During my on-the-ground research, I frequently encountered families who, due to their arduous journey here, found themselves picking up the pieces of their lives. Witnessing their struggles and hearing their stories moved me deeply. Families were lining up at agencies, seeking shelter and food resources, and it was during this time that I began to encounter more and more pregnant mothers.

Conversations with these pregnant mothers revealed a heart-wrenching reality: many of them did not have adequate access to healthcare due to the circumstances of their journey and their living situations in their home countries. Some had not received prenatal care throughout their pregnancy, and had only begun seeing a doctor during their third trimester. While the agencies were doing their best to connect them with healthcare, providing them with a list of agencies that offer free or low-cost healthcare would make a difference.

But it wasn’t just about providing healthcare resources; it was about ensuring culturally competent care that could meet their unique needs and overcome the barriers that had previously resulted in adverse effects for this population. A directory with the list of resources that would meet these needs was necessary.

Once the idea for the directory took shape, I contacted local New York agencies to inquire about their services. To my surprise, there were only a small number of agencies that assisted in the language of the immigrants and were also free of cost. Creating a truly useful resource became a collaborative effort between myself, doulas, and birth care agencies in New York. I obtained the agencies’ information, addresses, and details of their services. This collaboration resulted in two directories, one in English and one in Spanish. My goal was to make it accessible for the immigration agencies working with immigrants on the ground and to have a directory that could be easily handed out to migrant families.

The directory provides at least one resource for prenatal care, free of charge in the five NY boroughs:

For Staten Island Residents: Services are free, other services may be free with Medicaid eligibility:
Community Health Center of Richmond
Birth Doula & Postpartum Services
135 Canal Street Suit 300 Staten Island NY 10304
(718) 924-2254
Nataly Jasso Morales
[email protected]
English & Spanish

For Bronx, Queens & Manhattan Residents: Services are free
Caribbean Women’s Health Association
Prenatal visits, labor & delivery support, and postpartum visits
3512 Church Avenue, Brooklyn, NY 11203
(929) 399-8070
[email protected]
English & Spanish

For Bronx & Manhattan Residents: Services are free with Medicaid Eligibility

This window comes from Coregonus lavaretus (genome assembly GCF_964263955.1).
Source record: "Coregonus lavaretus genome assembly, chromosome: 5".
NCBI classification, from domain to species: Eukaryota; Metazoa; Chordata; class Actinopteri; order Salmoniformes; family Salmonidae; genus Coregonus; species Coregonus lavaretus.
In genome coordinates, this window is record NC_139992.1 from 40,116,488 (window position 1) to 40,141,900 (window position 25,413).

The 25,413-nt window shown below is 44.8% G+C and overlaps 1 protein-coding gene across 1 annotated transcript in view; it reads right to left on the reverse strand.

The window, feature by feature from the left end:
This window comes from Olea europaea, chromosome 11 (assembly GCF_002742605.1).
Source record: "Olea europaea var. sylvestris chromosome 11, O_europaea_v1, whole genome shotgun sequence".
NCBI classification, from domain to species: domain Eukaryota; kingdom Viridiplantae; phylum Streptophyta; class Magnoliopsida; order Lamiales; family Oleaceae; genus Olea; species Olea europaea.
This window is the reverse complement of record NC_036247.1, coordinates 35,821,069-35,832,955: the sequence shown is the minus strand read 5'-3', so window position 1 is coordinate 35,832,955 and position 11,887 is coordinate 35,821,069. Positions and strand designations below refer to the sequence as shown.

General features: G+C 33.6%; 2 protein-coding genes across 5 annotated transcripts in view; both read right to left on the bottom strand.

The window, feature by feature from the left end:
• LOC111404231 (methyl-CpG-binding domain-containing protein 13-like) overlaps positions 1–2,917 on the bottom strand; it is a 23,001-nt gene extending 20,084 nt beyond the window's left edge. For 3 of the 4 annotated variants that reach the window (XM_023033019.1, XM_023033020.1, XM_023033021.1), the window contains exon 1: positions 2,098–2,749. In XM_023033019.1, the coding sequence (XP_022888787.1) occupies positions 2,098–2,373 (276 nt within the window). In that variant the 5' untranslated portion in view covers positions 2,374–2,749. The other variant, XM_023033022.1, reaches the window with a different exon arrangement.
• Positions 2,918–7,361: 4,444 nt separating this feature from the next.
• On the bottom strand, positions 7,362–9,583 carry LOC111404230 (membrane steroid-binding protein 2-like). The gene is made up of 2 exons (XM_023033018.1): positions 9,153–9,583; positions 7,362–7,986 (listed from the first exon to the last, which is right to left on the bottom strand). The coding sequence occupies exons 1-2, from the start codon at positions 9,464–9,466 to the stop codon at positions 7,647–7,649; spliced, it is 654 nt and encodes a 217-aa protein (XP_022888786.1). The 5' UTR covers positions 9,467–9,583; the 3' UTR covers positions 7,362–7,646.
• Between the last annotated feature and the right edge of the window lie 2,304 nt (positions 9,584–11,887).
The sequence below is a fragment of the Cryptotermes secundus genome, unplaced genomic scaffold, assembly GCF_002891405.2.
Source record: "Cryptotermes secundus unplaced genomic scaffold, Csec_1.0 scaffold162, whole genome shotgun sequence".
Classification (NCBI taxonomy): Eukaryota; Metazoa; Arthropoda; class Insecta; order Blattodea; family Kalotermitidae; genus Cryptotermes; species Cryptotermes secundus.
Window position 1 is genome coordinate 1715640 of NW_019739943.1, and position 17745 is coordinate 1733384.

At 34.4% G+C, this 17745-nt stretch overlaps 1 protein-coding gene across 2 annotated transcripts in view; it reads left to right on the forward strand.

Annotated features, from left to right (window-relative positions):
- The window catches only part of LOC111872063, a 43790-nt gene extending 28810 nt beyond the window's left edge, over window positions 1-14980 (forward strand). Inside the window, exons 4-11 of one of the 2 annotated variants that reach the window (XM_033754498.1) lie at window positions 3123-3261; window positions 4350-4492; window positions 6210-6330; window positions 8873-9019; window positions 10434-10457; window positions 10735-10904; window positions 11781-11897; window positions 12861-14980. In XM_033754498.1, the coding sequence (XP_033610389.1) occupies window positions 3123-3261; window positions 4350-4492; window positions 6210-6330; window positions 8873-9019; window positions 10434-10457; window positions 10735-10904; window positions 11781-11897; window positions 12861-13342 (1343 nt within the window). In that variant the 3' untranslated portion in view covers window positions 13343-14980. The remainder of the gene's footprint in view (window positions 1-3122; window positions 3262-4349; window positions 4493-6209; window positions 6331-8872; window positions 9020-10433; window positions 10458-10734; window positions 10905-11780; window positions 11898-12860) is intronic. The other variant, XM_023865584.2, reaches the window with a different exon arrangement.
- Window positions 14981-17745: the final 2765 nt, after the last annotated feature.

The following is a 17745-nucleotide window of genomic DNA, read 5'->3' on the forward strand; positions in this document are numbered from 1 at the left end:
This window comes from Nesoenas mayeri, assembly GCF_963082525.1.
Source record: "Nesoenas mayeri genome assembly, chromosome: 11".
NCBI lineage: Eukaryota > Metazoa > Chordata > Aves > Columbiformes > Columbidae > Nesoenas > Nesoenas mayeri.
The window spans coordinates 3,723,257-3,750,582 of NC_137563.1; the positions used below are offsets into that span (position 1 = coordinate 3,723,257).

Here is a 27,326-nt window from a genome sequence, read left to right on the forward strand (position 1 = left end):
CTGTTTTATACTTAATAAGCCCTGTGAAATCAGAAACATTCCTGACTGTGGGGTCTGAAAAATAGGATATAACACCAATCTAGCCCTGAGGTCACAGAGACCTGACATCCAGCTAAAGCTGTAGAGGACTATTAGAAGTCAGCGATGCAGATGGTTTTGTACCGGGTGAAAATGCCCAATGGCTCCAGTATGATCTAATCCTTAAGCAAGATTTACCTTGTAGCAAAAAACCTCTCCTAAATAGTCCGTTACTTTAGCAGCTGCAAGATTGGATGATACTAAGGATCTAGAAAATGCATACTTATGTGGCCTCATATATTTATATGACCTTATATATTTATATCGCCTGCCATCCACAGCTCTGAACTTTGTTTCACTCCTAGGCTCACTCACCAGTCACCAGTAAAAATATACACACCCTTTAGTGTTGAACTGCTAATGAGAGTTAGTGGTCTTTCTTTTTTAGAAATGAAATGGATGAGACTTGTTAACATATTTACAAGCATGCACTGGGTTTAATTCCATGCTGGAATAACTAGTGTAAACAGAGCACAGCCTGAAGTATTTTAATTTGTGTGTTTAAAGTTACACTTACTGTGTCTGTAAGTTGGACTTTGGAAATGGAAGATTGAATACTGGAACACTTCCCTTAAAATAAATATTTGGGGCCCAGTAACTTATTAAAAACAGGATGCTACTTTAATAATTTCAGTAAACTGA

Northern Manhattan Perinatal Partnership
Birth Support, Prenatal and Postpartum Meetings, Birth Planning
127 West 127th, Third Floor
New York, New York 10027
Fajah Ferrer
(212) 665-2600 ext.371
[email protected]

For All New York Residents: Services are fee based English & Spanish
Doulas En Español
Pregnancy, Birth and Postpartum Support
[email protected]
Services aim to support Spanish speaking communities
English & Spanish

For All New York Residents: Services are free
Brooklyn Perinatal Network
Pregnancy, Birth and Postpartum Support
259 Bristol St #242, Brooklyn, NY 11212
Denise West
[email protected]
(718) 643-8258
English, Spanish, French/Creole

Although the creation of this directory reduced some of the challenges faced by pregnant immigrants, the barriers continue to be immense. The purpose of this article isn’t to claim that we have entirely addressed and eliminated these barriers but instead to encourage you to join in this effort.

This story is not just about our work at GFG; it’s a testament to what can be achieved when individuals and organizations take a proactive approach to address pressing needs in their communities. This proactive approach isn’t limited to a select few—anyone can embrace it.

That said, next time you get ready to celebrate Hispanic Heritage Month, remember that it’s not just a month for celebration but also an opportunity to push forward the needs of Hispanic immigrants. It’s a chance to make a difference and offer our support. By advocating for fair and compassionate immigration policies, supporting organizations that provide crucial resources, and engaging in conversations that foster understanding and empathy, we can collectively work towards a more inclusive and equitable society.

How You Can Support:

As a reminder, our commitment to social justice, inclusivity, and compassion should extend far beyond a calendar month.